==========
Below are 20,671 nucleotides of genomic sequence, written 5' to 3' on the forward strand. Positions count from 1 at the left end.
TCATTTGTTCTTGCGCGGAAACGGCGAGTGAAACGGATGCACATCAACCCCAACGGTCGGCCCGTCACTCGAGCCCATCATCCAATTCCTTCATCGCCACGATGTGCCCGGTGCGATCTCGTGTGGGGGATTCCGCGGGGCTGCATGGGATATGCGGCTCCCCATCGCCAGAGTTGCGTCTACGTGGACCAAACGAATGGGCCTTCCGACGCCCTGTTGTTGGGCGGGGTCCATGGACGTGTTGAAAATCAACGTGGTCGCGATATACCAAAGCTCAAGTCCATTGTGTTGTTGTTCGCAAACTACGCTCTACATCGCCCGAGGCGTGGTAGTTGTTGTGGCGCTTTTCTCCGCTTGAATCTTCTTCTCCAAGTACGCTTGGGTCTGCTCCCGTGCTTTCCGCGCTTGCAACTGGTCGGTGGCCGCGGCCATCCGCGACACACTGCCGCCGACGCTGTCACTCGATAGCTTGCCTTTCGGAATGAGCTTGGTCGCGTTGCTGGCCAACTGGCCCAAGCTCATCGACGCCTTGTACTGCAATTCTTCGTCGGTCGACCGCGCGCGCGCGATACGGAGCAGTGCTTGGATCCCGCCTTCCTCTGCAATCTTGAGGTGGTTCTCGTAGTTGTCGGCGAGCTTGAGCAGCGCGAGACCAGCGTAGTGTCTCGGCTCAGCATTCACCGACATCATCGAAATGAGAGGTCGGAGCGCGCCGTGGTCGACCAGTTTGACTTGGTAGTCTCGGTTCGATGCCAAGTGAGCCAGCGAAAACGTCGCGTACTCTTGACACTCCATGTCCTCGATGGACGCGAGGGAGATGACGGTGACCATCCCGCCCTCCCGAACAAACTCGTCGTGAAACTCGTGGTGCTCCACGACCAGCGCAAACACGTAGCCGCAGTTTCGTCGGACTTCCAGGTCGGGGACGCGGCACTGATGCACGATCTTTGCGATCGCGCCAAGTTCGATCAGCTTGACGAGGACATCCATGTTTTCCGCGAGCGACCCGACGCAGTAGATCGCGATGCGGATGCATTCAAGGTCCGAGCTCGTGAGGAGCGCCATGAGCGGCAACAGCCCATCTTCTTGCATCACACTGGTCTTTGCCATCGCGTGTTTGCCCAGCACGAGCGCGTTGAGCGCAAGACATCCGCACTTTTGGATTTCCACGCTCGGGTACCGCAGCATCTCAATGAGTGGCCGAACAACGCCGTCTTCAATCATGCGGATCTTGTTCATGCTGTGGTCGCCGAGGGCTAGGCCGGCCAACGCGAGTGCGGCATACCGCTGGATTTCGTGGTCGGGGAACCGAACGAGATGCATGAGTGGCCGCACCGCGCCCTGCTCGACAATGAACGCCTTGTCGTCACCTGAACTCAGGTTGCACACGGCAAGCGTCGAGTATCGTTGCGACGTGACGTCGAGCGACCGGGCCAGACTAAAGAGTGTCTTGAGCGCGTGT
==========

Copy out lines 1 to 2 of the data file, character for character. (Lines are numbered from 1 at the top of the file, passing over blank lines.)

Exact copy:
Below are 20,671 nucleotides of genomic sequence, written 5' to 3' on the forward strand. Positions count from 1 at the left end.
TCATTTGTTCTTGCGCGGAAACGGCGAGTGAAACGGATGCACATCAACCCCAACGGTCGGCCCGTCACTCGAGCCCATCATCCAATTCCTTCATCGCCACGATGTGCCCGGTGCGATCTCGTGTGGGGGATTCCGCGGGGCTGCATGGGATATGCGGCTCCCCATCGCCAGAGTTGCGTCTACGTGGACCAAACGAATGGGCCTTCCGACGCCCTGTTGTTGGGCGGGGTCCATGGACGTGTTGAAAATCAACGTGGTCGCGATATACCAAAGCTCAAGTCCATTGTGTTGTTGTTCGCAAACTACGCTCTACATCGCCCGAGGCGTGGTAGTTGTTGTGGCGCTTTTCTCCGCTTGAATCTTCTTCTCCAAGTACGCTTGGGTCTGCTCCCGTGCTTTCCGCGCTTGCAACTGGTCGGTGGCCGCGGCCATCCGCGACACACTGCCGCCGACGCTGTCACTCGATAGCTTGCCTTTCGGAATGAGCTTGGTCGCGTTGCTGGCCAACTGGCCCAAGCTCATCGACGCCTTGTACTGCAATTCTTCGTCGGTCGACCGCGCGCGCGCGATACGGAGCAGTGCTTGGATCCCGCCTTCCTCTGCAATCTTGAGGTGGTTCTCGTAGTTGTCGGCGAGCTTGAGCAGCGCGAGACCAGCGTAGTGTCTCGGCTCAGCATTCACCGACATCATCGAAATGAGAGGTCGGAGCGCGCCGTGGTCGACCAGTTTGACTTGGTAGTCTCGGTTCGATGCCAAGTGAGCCAGCGAAAACGTCGCGTACTCTTGACACTCCATGTCCTCGATGGACGCGAGGGAGATGACGGTGACCATCCCGCCCTCCCGAACAAACTCGTCGTGAAACTCGTGGTGCTCCACGACCAGCGCAAACACGTAGCCGCAGTTTCGTCGGACTTCCAGGTCGGGGACGCGGCACTGATGCACGATCTTTGCGATCGCGCCAAGTTCGATCAGCTTGACGAGGACATCCATGTTTTCCGCGAGCGACCCGACGCAGTAGATCGCGATGCGGATGCATTCAAGGTCCGAGCTCGTGAGGAGCGCCATGAGCGGCAACAGCCCATCTTCTTGCATCACACTGGTCTTTGCCATCGCGTGTTTGCCCAGCACGAGCGCGTTGAGCGCAAGACATCCGCACTTTTGGATTTCCACGCTCGGGTACCGCAGCATCTCAATGAGTGGCCGAACAACGCCGTCTTCAATCATGCGGATCTTGTTCATGCTGTGGTCGCCGAGGGCTAGGCCGGCCAACGCGAGTGCGGCATACCGCTGGATTTCGTGGTCGGGGAACCGAACGAGATGCATGAGTGGCCGCACCGCGCCCTGCTCGACAATGAACGCCTTGTCGTCACCTGAACTCAGGTTGCACACGGCAAGCGTCGAGTATCGTTGCGACGTGACGTCGAGCGACCGGGCCAGACTAAAGAGTGTCTTGAGCGCGTGT